“Be careful walking,” the old man said. He smiled, rested his hand on her back, then left. Again she had missed her chance to say thank you. People are too fast, she can’t keep up.
She couldn’t recall the number.
Stupid numbers. If they just stuck to names, she wouldn’t forget.
“It’s OK. We can ask at the local office, they’ll know.”
Her bag . . . it was brown, made of leather.
The contents? Her wallet, her passbook . . . that was all she remembered.
“I’ll contact JR. You’ll need to fill out a Lost Property Report, though. A Lost Property Report.”
The policeman’s pistol is so close. It scares her. And his voice is loud. She knows he is speaking, but she can’t understand him. Her mind is blank. The pistol looks heavy.
It was February. There was a snowstorm.
A snow just like this.
“I heard a gunshot,” her father said, and got up from the kotatsu. “You stay here, Tomoko,” her mother said, but she followed her father to the door.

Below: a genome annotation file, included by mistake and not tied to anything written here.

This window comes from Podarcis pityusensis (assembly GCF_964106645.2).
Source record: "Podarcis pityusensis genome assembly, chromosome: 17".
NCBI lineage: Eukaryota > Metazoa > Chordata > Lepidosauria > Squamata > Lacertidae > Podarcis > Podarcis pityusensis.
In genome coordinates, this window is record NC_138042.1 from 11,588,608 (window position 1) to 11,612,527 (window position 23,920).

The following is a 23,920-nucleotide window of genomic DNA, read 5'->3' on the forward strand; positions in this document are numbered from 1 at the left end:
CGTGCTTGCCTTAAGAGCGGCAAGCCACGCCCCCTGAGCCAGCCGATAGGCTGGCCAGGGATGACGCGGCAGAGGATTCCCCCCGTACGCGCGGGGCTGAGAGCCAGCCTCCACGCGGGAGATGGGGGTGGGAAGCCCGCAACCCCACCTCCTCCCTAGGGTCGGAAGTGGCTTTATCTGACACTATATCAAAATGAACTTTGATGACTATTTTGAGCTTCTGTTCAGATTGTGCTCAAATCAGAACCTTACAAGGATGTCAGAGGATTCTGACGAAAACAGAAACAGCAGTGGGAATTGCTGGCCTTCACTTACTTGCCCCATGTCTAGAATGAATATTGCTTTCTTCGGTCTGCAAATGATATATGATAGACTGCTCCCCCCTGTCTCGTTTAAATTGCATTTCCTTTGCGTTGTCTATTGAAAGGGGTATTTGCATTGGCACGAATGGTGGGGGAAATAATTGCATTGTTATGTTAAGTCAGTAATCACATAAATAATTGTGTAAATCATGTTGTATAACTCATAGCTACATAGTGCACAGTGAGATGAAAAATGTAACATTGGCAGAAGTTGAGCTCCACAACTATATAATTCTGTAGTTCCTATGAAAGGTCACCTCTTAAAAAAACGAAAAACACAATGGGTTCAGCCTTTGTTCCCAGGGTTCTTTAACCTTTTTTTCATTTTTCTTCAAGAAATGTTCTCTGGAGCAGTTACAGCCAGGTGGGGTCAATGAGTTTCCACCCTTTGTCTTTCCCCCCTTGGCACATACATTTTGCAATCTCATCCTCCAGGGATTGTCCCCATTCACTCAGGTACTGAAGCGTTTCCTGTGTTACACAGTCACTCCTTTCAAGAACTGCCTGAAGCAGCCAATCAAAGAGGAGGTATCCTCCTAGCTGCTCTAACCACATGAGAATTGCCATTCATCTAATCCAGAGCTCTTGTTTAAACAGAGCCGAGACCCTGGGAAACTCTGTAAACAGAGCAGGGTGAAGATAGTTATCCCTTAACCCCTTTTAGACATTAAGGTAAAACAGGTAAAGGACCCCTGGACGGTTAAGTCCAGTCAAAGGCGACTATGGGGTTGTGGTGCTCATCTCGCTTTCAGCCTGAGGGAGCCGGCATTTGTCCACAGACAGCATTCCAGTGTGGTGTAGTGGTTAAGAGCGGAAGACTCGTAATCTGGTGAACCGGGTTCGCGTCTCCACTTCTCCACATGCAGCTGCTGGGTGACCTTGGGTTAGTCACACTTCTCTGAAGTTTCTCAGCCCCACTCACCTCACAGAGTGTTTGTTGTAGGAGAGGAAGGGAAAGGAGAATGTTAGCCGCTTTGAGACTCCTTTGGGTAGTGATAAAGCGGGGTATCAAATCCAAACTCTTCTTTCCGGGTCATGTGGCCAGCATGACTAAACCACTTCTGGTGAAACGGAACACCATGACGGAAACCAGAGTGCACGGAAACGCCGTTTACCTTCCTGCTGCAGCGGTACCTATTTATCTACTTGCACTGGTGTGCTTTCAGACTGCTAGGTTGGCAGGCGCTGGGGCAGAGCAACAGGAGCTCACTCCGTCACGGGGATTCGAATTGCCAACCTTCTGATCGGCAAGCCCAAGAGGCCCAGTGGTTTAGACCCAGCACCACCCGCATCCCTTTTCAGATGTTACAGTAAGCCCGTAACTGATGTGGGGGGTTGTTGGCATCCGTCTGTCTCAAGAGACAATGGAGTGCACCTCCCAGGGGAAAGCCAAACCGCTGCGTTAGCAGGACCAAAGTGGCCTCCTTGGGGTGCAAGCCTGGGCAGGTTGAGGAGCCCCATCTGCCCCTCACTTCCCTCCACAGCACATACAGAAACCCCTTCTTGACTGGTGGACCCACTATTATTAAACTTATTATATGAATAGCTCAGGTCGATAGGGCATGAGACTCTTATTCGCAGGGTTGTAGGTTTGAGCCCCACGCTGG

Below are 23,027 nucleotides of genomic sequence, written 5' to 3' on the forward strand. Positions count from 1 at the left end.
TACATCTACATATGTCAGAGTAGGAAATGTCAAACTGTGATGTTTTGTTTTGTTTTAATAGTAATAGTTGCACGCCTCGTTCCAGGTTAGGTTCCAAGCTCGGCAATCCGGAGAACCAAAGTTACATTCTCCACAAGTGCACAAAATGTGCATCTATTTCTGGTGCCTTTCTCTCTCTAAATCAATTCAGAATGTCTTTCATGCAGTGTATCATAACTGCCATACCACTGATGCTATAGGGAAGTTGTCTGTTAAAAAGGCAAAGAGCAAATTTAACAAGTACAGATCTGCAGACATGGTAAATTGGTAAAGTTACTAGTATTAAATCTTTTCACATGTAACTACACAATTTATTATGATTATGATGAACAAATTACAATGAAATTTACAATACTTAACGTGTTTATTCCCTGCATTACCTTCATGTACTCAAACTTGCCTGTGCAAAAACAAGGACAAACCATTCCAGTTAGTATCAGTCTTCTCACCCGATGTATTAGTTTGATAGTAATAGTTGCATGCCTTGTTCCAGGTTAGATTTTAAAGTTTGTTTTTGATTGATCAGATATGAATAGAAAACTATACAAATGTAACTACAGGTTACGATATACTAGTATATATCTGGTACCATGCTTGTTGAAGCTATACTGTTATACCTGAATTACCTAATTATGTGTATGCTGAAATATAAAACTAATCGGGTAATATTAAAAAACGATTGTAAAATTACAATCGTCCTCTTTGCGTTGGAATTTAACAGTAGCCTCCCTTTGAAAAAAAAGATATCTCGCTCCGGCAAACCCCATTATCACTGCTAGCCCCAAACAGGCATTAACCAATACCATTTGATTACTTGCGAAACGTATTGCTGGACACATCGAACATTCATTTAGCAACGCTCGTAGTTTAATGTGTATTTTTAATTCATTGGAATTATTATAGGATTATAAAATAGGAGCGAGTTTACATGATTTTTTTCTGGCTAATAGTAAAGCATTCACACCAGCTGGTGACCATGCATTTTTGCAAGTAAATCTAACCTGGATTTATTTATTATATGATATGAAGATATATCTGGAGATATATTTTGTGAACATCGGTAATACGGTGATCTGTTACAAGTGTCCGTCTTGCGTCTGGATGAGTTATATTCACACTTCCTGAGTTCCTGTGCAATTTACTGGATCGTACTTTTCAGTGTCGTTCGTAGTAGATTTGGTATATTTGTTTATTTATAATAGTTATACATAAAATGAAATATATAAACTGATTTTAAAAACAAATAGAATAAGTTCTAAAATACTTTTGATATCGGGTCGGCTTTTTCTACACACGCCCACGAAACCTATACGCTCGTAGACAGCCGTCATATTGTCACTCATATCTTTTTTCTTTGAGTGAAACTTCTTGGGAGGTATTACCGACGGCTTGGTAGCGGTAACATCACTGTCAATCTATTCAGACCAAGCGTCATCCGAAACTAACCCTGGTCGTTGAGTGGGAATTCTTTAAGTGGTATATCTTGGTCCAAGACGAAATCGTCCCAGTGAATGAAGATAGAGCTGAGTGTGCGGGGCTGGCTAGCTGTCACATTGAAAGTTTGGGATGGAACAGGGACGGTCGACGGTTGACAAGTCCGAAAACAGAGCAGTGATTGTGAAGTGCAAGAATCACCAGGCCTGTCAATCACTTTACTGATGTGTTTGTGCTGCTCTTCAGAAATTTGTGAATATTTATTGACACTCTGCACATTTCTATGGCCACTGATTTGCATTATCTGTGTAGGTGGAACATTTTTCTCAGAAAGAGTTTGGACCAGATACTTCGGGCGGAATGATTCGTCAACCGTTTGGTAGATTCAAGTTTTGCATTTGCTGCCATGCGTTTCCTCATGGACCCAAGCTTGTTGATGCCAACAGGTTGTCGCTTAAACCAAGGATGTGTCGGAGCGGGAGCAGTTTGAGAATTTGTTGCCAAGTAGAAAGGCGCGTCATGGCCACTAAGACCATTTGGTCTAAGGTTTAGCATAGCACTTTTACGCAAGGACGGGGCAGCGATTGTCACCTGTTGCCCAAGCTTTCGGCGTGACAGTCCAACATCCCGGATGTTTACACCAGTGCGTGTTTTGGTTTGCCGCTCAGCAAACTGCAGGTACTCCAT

She didn’t hear any gunshots.
The snow was falling thick and fast.
Practice telegraph poles lined the road.
All in a row, aiming for the Telegraph Construction Corps.
It looked like they were marching, without a wire stringing them together. Snow clung to their backs, the tin tags were gone. They looked as if they must be frozen solid.
She heard a gunshot. He heart pounded.
“We’re going home,” her father said.
How to get home?
“I’ve got your address, so I’ll take you back.”
No, no, there’s no need. If you can let me have forty yen I’ll take the train.
The policeman smiled. He seemed to smile a lot.
Then the angel of the Lord told her, Go back to your mistress.
Go back and submit to her.
She looked out the window of the police car at the falling snow. She felt more and more sleepy; her eyelids felt heavy. Her body rocked.
The night was still dark when she closed her eyes. It was snowing. It didn’t stop.
She knelt, facing the window, and rested both her elbows on her knees, and gazed out far, far into the snow that never stopped.
© Masashi Matsuie. By arrangement with the author. Translation © 2015 by Michael Emmerich. All rights reserved.